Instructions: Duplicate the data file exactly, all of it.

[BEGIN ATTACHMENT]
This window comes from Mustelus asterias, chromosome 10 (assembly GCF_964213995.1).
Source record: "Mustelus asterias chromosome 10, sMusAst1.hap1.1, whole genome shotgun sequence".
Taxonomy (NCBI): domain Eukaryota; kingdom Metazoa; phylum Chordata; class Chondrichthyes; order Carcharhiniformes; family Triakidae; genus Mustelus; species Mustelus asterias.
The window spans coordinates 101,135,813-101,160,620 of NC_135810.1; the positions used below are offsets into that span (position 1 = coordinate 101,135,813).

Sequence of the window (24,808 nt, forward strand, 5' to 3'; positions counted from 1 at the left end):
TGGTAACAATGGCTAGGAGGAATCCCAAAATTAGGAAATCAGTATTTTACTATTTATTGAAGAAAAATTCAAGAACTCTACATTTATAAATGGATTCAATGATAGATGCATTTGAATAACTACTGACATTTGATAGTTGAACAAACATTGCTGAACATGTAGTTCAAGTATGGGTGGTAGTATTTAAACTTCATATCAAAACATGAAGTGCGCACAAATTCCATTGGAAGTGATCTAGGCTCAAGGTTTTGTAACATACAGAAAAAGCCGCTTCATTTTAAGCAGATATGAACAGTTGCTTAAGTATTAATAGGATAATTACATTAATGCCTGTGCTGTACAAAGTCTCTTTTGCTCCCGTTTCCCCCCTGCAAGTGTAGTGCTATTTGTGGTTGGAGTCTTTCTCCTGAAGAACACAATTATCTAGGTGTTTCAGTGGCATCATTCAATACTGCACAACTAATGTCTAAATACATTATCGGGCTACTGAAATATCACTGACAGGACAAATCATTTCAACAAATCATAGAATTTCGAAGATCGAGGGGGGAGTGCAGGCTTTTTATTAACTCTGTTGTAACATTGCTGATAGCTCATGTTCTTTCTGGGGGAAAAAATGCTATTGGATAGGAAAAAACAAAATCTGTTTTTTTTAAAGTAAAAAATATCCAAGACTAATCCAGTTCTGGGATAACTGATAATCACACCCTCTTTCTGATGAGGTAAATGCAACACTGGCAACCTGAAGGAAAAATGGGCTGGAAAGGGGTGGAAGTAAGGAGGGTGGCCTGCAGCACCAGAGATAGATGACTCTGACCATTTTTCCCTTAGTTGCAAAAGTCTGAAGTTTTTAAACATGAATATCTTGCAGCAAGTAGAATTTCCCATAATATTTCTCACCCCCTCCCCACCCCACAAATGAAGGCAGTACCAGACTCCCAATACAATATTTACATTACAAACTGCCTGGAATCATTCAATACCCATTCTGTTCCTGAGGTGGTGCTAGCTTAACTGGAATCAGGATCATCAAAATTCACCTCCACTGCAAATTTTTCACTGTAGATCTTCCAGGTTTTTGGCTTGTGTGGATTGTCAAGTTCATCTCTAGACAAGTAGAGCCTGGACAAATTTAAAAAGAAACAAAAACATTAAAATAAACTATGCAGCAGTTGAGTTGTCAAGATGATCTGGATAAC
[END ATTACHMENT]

This window comes from Mustelus asterias, chromosome 10 (assembly GCF_964213995.1).
Source record: "Mustelus asterias chromosome 10, sMusAst1.hap1.1, whole genome shotgun sequence".
Taxonomy (NCBI): domain Eukaryota; kingdom Metazoa; phylum Chordata; class Chondrichthyes; order Carcharhiniformes; family Triakidae; genus Mustelus; species Mustelus asterias.
The window spans coordinates 101,135,813-101,160,620 of NC_135810.1; the positions used below are offsets into that span (position 1 = coordinate 101,135,813).

Sequence of the window (24,808 nt, forward strand, 5' to 3'; positions counted from 1 at the left end):
TGGTAACAATGGCTAGGAGGAATCCCAAAATTAGGAAATCAGTATTTTACTATTTATTGAAGAAAAATTCAAGAACTCTACATTTATAAATGGATTCAATGATAGATGCATTTGAATAACTACTGACATTTGATAGTTGAACAAACATTGCTGAACATGTAGTTCAAGTATGGGTGGTAGTATTTAAACTTCATATCAAAACATGAAGTGCGCACAAATTCCATTGGAAGTGATCTAGGCTCAAGGTTTTGTAACATACAGAAAAAGCCGCTTCATTTTAAGCAGATATGAACAGTTGCTTAAGTATTAATAGGATAATTACATTAATGCCTGTGCTGTACAAAGTCTCTTTTGCTCCCGTTTCCCCCCTGCAAGTGTAGTGCTATTTGTGGTTGGAGTCTTTCTCCTGAAGAACACAATTATCTAGGTGTTTCAGTGGCATCATTCAATACTGCACAACTAATGTCTAAATACATTATCGGGCTACTGAAATATCACTGACAGGACAAATCATTTCAACAAATCATAGAATTTCGAAGATCGAGGGGGGAGTGCAGGCTTTTTATTAACTCTGTTGTAACATTGCTGATAGCTCATGTTCTTTCTGGGGGAAAAAATGCTATTGGATAGGAAAAAACAAAATCTGTTTTTTTTAAAGTAAAAAATATCCAAGACTAATCCAGTTCTGGGATAACTGATAATCACACCCTCTTTCTGATGAGGTAAATGCAACACTGGCAACCTGAAGGAAAAATGGGCTGGAAAGGGGTGGAAGTAAGGAGGGTGGCCTGCAGCACCAGAGATAGATGACTCTGACCATTTTTCCCTTAGTTGCAAAAGTCTGAAGTTTTTAAACATGAATATCTTGCAGCAAGTAGAATTTCCCATAATATTTCTCACCCCCTCCCCACCCCACAAATGAAGGCAGTACCAGACTCCCAATACAATATTTACATTACAAACTGCCTGGAATCATTCAATACCCATTCTGTTCCTGAGGTGGTGCTAGCTTAACTGGAATCAGGATCATCAAAATTCACCTCCACTGCAAATTTTTCACTGTAGATCTTCCAGGTTTTTGGCTTGTGTGGATTGTCAAGTTCATCTCTAGACAAGTAGAGCCTGGACAAATTTAAAAAGAAACAAAAACATTAAAATAAACTATGCAGCAGTTGAGTTGTCAAGATGATCTGGATAAC